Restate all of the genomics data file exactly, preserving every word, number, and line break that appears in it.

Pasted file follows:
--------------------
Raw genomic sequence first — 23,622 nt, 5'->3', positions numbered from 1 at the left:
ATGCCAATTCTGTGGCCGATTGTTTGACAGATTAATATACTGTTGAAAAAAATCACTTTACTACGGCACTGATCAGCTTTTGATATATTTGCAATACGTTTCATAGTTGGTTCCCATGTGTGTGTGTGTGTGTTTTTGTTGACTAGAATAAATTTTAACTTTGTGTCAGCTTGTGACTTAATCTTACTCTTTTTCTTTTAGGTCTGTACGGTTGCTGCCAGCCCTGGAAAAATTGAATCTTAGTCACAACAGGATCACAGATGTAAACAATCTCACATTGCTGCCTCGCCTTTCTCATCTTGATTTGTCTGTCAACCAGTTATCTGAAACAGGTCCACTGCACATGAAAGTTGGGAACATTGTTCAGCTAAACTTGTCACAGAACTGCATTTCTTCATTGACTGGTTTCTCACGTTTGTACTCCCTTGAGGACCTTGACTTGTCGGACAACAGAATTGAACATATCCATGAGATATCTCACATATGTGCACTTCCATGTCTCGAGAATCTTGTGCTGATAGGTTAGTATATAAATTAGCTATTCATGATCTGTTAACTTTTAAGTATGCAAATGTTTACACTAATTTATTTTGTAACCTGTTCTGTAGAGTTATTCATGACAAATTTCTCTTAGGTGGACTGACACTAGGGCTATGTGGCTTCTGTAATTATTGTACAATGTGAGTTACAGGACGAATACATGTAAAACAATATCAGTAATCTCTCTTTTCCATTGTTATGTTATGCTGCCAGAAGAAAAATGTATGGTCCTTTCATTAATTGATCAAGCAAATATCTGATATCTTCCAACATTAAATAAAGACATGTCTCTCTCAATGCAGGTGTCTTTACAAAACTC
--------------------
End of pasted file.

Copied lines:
Raw genomic sequence first — 23,622 nt, 5'->3', positions numbered from 1 at the left:
ATGCCAATTCTGTGGCCGATTGTTTGACAGATTAATATACTGTTGAAAAAAATCACTTTACTACGGCACTGATCAGCTTTTGATATATTTGCAATACGTTTCATAGTTGGTTCCCATGTGTGTGTGTGTGTGTTTTTGTTGACTAGAATAAATTTTAACTTTGTGTCAGCTTGTGACTTAATCTTACTCTTTTTCTTTTAGGTCTGTACGGTTGCTGCCAGCCCTGGAAAAATTGAATCTTAGTCACAACAGGATCACAGATGTAAACAATCTCACATTGCTGCCTCGCCTTTCTCATCTTGATTTGTCTGTCAACCAGTTATCTGAAACAGGTCCACTGCACATGAAAGTTGGGAACATTGTTCAGCTAAACTTGTCACAGAACTGCATTTCTTCATTGACTGGTTTCTCACGTTTGTACTCCCTTGAGGACCTTGACTTGTCGGACAACAGAATTGAACATATCCATGAGATATCTCACATATGTGCACTTCCATGTCTCGAGAATCTTGTGCTGATAGGTTAGTATATAAATTAGCTATTCATGATCTGTTAACTTTTAAGTATGCAAATGTTTACACTAATTTATTTTGTAACCTGTTCTGTAGAGTTATTCATGACAAATTTCTCTTAGGTGGACTGACACTAGGGCTATGTGGCTTCTGTAATTATTGTACAATGTGAGTTACAGGACGAATACATGTAAAACAATATCAGTAATCTCTCTTTTCCATTGTTATGTTATGCTGCCAGAAGAAAAATGTATGGTCCTTTCATTAATTGATCAAGCAAATATCTGATATCTTCCAACATTAAATAAAGACATGTCTCTCTCAATGCAGGTGTCTTTACAAAACTC